Is it that, finally, the successful son of a Serf cannot picture himself being worthy, or happy, living with a woman whose grandparents owned his? Or is it simpler? Is it basic human shyness and interpersonal incompetence at sharing our true feelings? Maybe it’s a mixture. It’s seldom one thing in life; it’s just as rarely one thing in Chekhov.
In the same way, what else can justify Lubov’s tragic dedication to a man she knows to be a cad? And yet, though we clearly see her devotion to him is dumb and self-destructive, and even she says it’s dumb and self-destructive, who among us can’t empathize with her plight at least a little?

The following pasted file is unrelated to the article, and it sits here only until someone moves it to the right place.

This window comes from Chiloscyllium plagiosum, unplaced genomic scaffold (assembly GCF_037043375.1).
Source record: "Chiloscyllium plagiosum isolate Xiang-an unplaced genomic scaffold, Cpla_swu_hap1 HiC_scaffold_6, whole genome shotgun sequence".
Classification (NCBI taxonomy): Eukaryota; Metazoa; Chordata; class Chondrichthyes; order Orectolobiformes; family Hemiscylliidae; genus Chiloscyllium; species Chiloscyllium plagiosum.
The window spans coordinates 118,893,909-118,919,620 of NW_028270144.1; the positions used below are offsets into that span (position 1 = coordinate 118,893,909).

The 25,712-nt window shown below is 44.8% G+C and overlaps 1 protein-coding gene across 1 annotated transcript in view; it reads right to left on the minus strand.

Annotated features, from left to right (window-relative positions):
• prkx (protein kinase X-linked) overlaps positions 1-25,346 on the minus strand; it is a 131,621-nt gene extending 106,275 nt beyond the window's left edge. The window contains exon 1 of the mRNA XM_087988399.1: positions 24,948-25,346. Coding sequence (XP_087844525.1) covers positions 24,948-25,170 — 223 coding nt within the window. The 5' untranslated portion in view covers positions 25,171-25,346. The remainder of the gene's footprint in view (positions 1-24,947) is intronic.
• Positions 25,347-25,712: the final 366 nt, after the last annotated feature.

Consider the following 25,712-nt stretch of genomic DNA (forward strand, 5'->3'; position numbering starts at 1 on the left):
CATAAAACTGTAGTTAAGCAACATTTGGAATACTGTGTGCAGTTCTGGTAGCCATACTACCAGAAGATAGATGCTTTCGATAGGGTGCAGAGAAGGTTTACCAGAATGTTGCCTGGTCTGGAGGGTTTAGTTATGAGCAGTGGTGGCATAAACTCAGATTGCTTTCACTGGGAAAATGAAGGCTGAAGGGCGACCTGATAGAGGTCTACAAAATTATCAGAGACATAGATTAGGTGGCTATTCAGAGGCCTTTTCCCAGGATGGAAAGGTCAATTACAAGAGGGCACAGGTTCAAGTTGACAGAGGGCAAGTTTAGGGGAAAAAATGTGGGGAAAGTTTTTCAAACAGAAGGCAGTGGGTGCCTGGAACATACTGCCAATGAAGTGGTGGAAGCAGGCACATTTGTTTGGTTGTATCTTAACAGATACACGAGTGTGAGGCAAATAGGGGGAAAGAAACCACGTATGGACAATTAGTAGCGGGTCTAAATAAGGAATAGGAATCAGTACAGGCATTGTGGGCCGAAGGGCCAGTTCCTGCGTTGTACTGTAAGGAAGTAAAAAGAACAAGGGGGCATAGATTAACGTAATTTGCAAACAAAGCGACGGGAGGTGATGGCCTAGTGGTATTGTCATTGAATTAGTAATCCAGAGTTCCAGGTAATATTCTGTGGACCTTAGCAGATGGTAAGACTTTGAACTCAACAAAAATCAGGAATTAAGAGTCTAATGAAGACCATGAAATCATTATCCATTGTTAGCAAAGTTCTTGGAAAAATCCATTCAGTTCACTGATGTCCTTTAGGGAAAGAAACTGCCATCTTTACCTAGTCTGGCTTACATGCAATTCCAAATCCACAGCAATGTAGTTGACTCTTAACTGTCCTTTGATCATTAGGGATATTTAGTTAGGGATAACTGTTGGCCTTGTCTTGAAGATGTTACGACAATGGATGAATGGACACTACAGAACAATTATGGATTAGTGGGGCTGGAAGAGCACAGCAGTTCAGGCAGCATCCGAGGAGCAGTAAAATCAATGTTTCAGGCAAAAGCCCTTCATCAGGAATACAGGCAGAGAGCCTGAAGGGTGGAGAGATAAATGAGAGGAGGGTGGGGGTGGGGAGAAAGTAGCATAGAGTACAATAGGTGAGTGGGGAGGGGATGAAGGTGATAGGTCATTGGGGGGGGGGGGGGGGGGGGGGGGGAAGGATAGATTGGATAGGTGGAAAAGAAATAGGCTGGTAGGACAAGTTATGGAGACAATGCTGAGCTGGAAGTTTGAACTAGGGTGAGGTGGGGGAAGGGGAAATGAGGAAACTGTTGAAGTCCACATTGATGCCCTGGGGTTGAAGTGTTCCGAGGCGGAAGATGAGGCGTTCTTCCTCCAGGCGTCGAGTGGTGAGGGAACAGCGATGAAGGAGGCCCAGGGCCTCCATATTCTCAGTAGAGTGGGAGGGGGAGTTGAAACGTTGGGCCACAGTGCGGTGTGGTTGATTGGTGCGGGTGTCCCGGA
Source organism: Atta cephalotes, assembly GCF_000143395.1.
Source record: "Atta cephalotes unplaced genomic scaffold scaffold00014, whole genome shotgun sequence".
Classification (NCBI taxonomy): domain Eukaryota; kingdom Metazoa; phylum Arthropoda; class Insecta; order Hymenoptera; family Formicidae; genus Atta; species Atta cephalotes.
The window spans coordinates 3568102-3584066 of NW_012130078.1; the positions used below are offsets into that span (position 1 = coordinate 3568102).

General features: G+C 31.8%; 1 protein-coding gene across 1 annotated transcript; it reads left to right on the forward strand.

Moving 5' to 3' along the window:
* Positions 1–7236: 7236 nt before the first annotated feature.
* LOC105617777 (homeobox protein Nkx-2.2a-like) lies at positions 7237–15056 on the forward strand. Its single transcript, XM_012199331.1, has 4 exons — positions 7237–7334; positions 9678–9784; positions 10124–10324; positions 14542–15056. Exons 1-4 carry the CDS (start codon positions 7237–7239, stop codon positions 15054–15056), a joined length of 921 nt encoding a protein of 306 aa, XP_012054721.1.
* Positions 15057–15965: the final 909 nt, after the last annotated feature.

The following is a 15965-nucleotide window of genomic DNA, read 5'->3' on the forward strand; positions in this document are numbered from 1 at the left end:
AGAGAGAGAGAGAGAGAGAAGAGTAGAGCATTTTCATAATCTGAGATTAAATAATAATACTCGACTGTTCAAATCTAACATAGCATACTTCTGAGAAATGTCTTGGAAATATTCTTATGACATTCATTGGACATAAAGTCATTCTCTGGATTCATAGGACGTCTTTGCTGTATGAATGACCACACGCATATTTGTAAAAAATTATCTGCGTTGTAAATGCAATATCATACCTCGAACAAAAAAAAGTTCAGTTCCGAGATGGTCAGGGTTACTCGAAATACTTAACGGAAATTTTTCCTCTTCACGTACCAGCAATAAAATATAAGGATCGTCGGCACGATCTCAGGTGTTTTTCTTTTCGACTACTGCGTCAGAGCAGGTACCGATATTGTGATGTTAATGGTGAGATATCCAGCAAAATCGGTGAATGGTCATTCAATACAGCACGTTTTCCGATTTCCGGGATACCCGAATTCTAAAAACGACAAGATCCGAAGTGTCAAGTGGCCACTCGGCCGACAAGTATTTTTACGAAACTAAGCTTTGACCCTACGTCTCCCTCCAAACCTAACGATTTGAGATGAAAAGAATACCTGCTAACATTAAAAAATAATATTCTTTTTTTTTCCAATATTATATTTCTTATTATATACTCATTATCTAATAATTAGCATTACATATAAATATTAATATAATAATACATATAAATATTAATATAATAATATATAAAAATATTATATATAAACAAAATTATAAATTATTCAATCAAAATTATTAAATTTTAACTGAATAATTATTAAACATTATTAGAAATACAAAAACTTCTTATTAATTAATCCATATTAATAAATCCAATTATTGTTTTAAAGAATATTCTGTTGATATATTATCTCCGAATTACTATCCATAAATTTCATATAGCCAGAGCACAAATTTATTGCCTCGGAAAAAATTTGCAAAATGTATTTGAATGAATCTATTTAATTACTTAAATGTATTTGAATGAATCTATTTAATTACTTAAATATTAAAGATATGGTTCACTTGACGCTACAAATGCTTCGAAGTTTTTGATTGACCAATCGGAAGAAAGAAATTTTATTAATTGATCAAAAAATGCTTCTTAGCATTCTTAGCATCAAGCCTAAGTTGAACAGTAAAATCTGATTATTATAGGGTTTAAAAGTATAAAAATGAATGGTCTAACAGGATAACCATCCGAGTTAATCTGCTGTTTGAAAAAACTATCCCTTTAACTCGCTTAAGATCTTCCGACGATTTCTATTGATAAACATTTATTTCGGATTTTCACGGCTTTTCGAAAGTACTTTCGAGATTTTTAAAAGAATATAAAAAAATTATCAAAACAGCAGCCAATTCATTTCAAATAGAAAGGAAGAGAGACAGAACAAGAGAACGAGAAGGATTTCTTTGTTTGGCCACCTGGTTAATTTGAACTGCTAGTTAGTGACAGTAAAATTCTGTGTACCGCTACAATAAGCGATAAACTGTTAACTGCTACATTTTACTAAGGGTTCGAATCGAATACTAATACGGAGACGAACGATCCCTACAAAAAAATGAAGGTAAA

Chekhov portrays one of the few characters in the play who isn’t afraid of change, the faithless, socially climbing footman Yasha, as without regard for anyone else around him, including his own mother. In order to move forward unencumbered, unweighted by the past – Lubov calls her love for her unnamed scoundrel “like a stone” – do we need to be equally heartless? Are we all, ultimately, only fully committed to and, equally, trapped by, ourselves, as perhaps the last moments of the play suggest?
Remember, it’s a comedy, people.
Other Dramaturgically Odd Choices In The Play That Would Likely Earn Him A C+ And A Terse “See Me During Office Hours” If Chekhov Were In A Grad School Writing Program
Chekhov makes reference to the tragic drowning of Lubov’s young son, which prompts her leaving the cherry orchard estate to begin with. And while it may arguably hover over the play and its characters throughout (just because there’s no direct evidence of this doesn’t make it untrue), Chekhov makes barely any mention of it after the first act. That’s a big thing to leave not only unresolved, but unremarked upon.